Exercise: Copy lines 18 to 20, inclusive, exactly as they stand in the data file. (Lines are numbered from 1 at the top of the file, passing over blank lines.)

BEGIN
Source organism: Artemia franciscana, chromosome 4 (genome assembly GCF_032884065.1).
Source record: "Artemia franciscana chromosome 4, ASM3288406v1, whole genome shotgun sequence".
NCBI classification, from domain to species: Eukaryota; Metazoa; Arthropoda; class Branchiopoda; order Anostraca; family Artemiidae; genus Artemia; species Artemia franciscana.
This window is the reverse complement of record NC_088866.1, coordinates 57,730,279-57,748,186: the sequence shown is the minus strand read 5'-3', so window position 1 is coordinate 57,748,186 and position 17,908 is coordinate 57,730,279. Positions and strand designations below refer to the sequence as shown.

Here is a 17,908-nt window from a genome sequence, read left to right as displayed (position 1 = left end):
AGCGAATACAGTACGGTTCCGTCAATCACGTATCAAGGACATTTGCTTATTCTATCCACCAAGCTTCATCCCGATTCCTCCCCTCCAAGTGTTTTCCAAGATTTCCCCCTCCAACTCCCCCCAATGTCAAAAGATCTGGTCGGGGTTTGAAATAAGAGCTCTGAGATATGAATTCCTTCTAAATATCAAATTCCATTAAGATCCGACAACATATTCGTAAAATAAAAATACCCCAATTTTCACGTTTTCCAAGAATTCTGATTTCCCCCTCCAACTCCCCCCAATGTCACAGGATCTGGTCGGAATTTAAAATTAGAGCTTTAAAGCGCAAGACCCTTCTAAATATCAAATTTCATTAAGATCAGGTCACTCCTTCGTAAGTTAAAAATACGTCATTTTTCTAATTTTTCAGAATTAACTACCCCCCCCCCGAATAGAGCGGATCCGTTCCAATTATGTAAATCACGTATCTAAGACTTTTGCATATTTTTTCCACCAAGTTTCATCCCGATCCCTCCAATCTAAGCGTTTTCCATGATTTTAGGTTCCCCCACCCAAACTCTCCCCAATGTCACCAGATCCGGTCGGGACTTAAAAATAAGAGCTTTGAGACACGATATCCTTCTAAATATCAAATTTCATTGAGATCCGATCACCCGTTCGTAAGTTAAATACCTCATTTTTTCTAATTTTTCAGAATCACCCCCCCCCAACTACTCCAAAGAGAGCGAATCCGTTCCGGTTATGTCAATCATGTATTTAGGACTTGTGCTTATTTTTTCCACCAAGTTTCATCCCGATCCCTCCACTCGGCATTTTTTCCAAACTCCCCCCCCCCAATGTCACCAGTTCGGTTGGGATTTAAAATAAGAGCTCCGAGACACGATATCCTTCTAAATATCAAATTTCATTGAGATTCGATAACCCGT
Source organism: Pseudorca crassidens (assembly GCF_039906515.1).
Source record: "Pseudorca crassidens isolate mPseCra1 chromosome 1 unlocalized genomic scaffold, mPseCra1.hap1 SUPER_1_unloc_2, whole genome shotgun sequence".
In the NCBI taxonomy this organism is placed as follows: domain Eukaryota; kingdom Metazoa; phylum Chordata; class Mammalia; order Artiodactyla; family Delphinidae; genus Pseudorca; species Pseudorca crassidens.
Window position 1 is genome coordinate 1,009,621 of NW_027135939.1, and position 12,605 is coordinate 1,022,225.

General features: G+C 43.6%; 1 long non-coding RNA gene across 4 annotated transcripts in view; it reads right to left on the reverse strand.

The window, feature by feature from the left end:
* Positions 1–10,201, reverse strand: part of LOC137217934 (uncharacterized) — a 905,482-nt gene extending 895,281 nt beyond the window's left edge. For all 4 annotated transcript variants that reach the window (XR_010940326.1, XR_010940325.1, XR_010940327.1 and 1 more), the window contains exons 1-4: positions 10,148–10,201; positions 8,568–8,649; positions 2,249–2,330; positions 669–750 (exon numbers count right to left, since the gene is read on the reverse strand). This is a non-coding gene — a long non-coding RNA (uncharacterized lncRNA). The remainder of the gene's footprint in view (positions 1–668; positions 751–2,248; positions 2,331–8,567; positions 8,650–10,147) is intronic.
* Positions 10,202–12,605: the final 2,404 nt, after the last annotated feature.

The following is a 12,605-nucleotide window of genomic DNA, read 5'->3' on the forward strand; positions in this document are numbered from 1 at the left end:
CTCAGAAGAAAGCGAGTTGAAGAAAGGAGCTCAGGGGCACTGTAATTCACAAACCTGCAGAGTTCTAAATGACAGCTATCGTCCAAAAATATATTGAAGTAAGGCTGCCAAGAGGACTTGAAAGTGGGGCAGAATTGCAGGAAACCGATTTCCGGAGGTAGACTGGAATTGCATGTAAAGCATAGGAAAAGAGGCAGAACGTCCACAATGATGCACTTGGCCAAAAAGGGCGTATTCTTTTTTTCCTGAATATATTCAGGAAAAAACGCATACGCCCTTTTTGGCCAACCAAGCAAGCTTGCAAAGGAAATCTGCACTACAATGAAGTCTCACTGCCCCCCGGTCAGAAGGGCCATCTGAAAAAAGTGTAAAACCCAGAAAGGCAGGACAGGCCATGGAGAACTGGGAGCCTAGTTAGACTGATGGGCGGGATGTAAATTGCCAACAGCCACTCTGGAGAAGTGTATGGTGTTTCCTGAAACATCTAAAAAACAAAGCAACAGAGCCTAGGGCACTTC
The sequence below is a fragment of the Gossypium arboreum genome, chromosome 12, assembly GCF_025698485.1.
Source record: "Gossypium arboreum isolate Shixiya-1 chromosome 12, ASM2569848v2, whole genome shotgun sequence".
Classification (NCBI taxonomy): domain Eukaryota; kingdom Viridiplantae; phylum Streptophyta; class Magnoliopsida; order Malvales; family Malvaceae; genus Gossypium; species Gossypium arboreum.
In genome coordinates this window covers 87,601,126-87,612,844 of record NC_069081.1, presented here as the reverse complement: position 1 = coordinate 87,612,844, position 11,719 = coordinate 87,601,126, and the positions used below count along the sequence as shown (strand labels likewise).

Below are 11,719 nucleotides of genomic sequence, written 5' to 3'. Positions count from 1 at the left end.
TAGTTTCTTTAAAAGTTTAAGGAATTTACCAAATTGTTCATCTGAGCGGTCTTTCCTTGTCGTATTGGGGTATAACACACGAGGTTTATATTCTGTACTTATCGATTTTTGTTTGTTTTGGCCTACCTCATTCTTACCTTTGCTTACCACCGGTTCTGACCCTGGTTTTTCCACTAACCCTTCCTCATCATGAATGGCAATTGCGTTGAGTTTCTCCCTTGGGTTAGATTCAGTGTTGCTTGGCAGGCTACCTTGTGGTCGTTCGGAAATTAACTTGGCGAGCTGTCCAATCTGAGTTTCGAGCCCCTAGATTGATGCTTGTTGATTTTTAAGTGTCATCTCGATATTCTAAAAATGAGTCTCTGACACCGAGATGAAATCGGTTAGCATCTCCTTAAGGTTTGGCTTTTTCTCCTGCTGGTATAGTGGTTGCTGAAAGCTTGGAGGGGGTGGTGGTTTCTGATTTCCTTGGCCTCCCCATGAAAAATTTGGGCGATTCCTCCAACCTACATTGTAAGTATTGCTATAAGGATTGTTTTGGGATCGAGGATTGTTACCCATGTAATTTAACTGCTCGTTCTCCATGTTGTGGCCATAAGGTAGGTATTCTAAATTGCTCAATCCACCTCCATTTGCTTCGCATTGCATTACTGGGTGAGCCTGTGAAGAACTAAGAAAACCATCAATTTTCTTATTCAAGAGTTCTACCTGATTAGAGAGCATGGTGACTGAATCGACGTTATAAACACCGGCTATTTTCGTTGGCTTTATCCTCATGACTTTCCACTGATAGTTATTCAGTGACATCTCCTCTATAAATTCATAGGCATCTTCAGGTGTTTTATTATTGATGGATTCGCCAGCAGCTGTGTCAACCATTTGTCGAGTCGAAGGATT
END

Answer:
Source record: "Gossypium arboreum isolate Shixiya-1 chromosome 12, ASM2569848v2, whole genome shotgun sequence".
Classification (NCBI taxonomy): domain Eukaryota; kingdom Viridiplantae; phylum Streptophyta; class Magnoliopsida; order Malvales; family Malvaceae; genus Gossypium; species Gossypium arboreum.
In genome coordinates this window covers 87,601,126-87,612,844 of record NC_069081.1, presented here as the reverse complement: position 1 = coordinate 87,612,844, position 11,719 = coordinate 87,601,126, and the positions used below count along the sequence as shown (strand labels likewise).